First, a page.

End Austerity: A Global Report on Budget Cuts and Harmful Social Reforms in 2022-25
This report exposes the dangers of a post-pandemic austerity shock, far more premature and severe than the one that followed the global financial crisis.
It finds that 143 countries - including 94 developing nations - are implementing policy measures that undermine the capacity of governments to provide education, healthcare, social protection and other public services.
In effect, 85 per cent of the world’s population will live in the grip of austerity measures by 2023. This trend is likely to continue until at least 2025, when 75 per cent of the global population (129 countries) could still be living under these conditions.
Austerity measures include scaling down social protection programs for women, children, the elderly and other vulnerable people, leaving only a small safety net for a fraction of the poor; cutting or capping the wages and number of teachers, health and local civil servants and eliminating subsidies; privatising or commercialising public services such as energy, water and public transport; and reducing pensions and workers’ rights.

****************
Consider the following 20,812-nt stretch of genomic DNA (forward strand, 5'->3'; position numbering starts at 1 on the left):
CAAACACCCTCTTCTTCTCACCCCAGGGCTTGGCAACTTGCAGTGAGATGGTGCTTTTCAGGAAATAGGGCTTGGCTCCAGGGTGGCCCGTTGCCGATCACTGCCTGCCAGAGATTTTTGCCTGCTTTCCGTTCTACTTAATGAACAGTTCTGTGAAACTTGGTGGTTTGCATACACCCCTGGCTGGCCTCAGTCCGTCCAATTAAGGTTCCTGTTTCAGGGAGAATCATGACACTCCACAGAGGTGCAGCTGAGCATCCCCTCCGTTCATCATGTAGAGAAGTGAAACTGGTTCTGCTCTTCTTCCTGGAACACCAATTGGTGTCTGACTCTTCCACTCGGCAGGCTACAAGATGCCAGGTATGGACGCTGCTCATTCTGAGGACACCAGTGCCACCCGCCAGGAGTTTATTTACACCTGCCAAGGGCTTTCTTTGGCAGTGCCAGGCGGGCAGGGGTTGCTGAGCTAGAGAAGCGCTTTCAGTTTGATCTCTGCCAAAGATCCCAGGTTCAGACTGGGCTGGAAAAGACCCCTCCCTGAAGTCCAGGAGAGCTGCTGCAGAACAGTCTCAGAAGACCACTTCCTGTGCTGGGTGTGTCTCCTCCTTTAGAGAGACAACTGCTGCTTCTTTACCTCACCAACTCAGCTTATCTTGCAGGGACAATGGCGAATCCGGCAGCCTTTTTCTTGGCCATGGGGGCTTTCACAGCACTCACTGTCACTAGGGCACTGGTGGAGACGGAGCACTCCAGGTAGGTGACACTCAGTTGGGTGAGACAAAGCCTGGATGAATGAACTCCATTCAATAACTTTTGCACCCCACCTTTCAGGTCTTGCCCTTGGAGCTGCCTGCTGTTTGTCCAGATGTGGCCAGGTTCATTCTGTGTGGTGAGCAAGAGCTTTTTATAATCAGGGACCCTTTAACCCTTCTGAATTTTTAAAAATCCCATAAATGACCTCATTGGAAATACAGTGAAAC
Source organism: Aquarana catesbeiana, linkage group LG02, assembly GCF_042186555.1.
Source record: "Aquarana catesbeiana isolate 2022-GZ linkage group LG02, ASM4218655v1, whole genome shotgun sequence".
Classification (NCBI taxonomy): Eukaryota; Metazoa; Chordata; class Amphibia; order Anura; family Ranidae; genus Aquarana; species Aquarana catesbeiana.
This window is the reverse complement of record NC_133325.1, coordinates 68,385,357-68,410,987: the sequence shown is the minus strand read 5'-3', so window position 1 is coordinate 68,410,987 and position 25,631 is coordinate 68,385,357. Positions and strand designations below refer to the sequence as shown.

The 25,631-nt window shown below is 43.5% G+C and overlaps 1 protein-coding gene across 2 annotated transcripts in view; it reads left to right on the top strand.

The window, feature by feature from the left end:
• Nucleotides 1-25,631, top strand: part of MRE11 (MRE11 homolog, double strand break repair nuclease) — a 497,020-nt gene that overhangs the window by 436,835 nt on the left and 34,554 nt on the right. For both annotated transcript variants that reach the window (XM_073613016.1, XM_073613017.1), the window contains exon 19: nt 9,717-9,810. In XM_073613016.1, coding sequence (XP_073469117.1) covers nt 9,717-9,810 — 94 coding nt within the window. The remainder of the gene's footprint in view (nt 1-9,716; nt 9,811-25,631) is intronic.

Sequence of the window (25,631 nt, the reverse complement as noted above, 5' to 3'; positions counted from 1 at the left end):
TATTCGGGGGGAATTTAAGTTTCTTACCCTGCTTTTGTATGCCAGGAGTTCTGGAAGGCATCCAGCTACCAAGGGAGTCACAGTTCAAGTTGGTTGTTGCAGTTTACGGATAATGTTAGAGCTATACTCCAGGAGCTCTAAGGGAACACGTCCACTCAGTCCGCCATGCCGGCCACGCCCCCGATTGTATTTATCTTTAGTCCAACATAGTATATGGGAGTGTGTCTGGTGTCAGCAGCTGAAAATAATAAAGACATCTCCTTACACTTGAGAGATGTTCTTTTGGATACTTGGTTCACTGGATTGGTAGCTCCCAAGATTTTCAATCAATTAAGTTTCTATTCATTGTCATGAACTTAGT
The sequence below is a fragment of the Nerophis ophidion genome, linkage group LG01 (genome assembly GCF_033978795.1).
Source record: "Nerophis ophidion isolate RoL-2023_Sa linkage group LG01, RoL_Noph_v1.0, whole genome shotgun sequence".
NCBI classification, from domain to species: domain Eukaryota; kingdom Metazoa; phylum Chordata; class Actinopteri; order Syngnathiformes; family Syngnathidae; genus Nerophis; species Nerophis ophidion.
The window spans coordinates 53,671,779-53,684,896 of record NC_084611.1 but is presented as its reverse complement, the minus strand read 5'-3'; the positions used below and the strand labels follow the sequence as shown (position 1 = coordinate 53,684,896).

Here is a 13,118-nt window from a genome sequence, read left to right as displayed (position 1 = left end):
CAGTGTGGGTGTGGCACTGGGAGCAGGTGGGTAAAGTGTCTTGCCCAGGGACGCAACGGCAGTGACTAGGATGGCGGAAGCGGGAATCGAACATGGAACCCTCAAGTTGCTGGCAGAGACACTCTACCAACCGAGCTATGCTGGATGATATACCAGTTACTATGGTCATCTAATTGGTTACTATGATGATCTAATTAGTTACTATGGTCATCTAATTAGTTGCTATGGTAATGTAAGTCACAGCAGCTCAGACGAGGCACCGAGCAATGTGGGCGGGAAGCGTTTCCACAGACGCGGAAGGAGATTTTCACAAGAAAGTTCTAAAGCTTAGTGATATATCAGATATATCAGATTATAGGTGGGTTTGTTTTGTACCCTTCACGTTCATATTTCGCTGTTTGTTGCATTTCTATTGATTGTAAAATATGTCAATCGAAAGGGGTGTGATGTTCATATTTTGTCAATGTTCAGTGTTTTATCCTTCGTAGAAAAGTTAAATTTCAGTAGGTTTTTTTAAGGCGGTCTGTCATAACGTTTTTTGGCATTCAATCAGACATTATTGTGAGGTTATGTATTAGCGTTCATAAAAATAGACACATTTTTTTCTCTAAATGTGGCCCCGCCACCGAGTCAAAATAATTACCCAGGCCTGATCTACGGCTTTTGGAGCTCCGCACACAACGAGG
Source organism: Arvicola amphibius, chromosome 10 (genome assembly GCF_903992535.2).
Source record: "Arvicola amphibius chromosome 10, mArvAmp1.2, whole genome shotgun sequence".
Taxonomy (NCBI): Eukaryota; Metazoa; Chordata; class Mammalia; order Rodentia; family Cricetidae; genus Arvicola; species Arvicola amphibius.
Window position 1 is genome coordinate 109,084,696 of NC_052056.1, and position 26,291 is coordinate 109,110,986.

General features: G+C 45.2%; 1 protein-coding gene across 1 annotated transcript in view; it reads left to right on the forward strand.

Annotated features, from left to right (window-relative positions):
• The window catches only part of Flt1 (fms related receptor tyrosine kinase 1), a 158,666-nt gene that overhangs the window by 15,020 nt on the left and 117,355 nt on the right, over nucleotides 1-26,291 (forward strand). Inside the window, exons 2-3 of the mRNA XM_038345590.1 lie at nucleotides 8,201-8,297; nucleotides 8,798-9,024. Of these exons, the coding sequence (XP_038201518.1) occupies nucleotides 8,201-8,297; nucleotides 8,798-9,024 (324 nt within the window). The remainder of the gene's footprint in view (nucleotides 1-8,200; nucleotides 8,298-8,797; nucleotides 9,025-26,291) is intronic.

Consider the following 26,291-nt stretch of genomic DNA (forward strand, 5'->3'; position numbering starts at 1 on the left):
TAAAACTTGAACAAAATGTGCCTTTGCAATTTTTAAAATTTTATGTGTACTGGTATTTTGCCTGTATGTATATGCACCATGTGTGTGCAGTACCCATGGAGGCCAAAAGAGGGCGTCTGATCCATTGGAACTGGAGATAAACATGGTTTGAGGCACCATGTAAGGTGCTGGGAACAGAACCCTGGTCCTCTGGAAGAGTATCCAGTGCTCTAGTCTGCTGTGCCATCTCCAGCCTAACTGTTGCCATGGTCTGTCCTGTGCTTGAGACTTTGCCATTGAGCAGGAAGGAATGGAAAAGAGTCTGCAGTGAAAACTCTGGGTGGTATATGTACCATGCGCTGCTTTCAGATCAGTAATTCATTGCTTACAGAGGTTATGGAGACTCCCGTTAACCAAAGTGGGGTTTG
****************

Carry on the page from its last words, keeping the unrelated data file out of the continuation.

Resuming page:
Instead of harmful austerity measures (or “fiscal consolidation”), the report argues that governments must urgently identify alternative financing options to support their populations that are coping with multiple and compounding crises from health, energy, finance and climate shocks to unaffordable living costs.
Overall, the report:
(i) presents the incidence of budget cuts based on IMF projections in 189 countries until 2025;
(ii) reviews the latest 267 IMF country reports to identify the main austerity measures being considered by Ministries of Finance and the IMF in each country; and
(iii) presents alternative financing options, ultimately calling on countries to end austerity by creating fiscal space to finance a people’s recovery and progress toward human rights and the Sustainable Development Goals (SDGs).